SBS Radio App

Download the FREE SBS Radio App for a better listening experience

  • (Aurelien Guichard from London, United Kingdom)
Most major cities around the world have a Chinatown. They reflect a history of hope and hardship when many migrants left their homes for a new life offshore.
By
Amy Chien-Yu Wang

17 Jan 2019 - 2:07 PM  UPDATED 17 Jan 2019 - 2:07 PM

From 1851 during Australia’s gold rush period, Chinatowns in Australia were established as areas where Chinese migrants and workers could congregate.

Surrounded by their fellow countrymen, these early Chinese settlers found a sense of belonging in a strange new land.

Ien Ang is a cultural studies professor at the University of Western Sydney and says these 19th century Chinatowns were a refuge when anti-Chinese sentiments in the wider population were high.

“And as a result a lot of the Chinese gathered together and lived close together in an area that became seen as an unclass of Chinese. And from the outside world this unclass was seen as an area which was exclusive to Chinese, Chinese people, Chinese culture, Chinese communities and mostly seen in a very negative light.”

Chinatown Tour Guide George Wingkee was born in Australia of Chinese descent. He says Chinatown was where he discovered his roots.

 "I was actually Chinese and Australian at the same time”

“It gave me a new body. It meant that I was actually Chinese and Australian at the same time.”

He says there weren’t many other Chinese families when he was growing up.

“We were the only Chinese family and I lived in country Queensland.”

He was overcome when he saw Sydney’s Chinatown for the first time.

“And until I came to Sydney, 1948, we arrived, I was overwhelmed by the number of Chinese people the bustling market place of Chinatown Sydney from the day I arrived here we went to Chinatown it was such an exciting and explosive atmosphere.”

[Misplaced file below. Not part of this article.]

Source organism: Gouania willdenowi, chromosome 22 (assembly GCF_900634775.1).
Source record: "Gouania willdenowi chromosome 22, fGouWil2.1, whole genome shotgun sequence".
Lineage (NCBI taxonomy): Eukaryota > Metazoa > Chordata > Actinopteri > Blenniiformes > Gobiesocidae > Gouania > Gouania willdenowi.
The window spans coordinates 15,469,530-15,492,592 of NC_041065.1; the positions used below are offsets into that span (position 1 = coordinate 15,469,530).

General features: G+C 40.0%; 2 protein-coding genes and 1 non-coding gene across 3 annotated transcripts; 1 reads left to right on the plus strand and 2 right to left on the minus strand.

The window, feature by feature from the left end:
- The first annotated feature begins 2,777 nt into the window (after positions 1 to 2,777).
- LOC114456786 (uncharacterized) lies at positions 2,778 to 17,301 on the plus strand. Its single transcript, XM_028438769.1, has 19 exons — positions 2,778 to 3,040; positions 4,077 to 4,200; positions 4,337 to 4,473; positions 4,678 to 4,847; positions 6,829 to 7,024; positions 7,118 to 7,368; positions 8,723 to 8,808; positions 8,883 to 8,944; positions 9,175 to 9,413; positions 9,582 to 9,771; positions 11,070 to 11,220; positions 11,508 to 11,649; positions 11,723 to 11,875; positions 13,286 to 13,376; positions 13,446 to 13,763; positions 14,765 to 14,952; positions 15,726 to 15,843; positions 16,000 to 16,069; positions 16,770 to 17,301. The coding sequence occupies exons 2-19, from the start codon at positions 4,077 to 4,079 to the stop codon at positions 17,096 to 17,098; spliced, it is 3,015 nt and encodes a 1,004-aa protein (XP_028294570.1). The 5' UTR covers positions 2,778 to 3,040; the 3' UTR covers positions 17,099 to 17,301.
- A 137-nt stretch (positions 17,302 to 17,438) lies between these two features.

He says the area was an important social and economic hub for the Chinese community.

"You only had the messages that the seamen had brought up from the nearby wharf at Cockle Bay. So it was a real social gathering place"

“You could go in and drink tea at no charge talk to associates who came from the same village. And my dad and I used to go down there. We got to buy our goods in Chinatown at the markets, at the vegetable markets and the fish market, and you’d end up at the clan shop chattering about the news from China. At that time there was no Chinese newspapers or Chinese radio. So you only had the messages that the seamen had brought up from the nearby wharf at Cockle Bay. So it was a real social gathering place.”

Back then Chinatown looked nothing like it does today.

According to Professor Ien Ang, it wasn’t until the end of the White Australia policy in the early 1970’s that Chinese centres like Sydney’s Haymarket started to experience a makeover.

“For example those gates, those Chinese gates, the really Chinese iconography, the use of colour red and lanterns and so forth, it was actually only started around that time around that time, around 1980. It gave the area an identity as Chinese.”

He says changing social attitudes brought new customers into Chinatowns across Australia.

"Chinatown became seen as an area where you can experience Chinese culture"

“The meaning of Chinatown throughout the century has also changed. Over time it has become more positive when societies became much more accepting of multiculturalism and cultural diversity and so on. Chinatown became seen as an area where you can experience Chinese culture where a lot of Chinese restaurants are located and so forth.”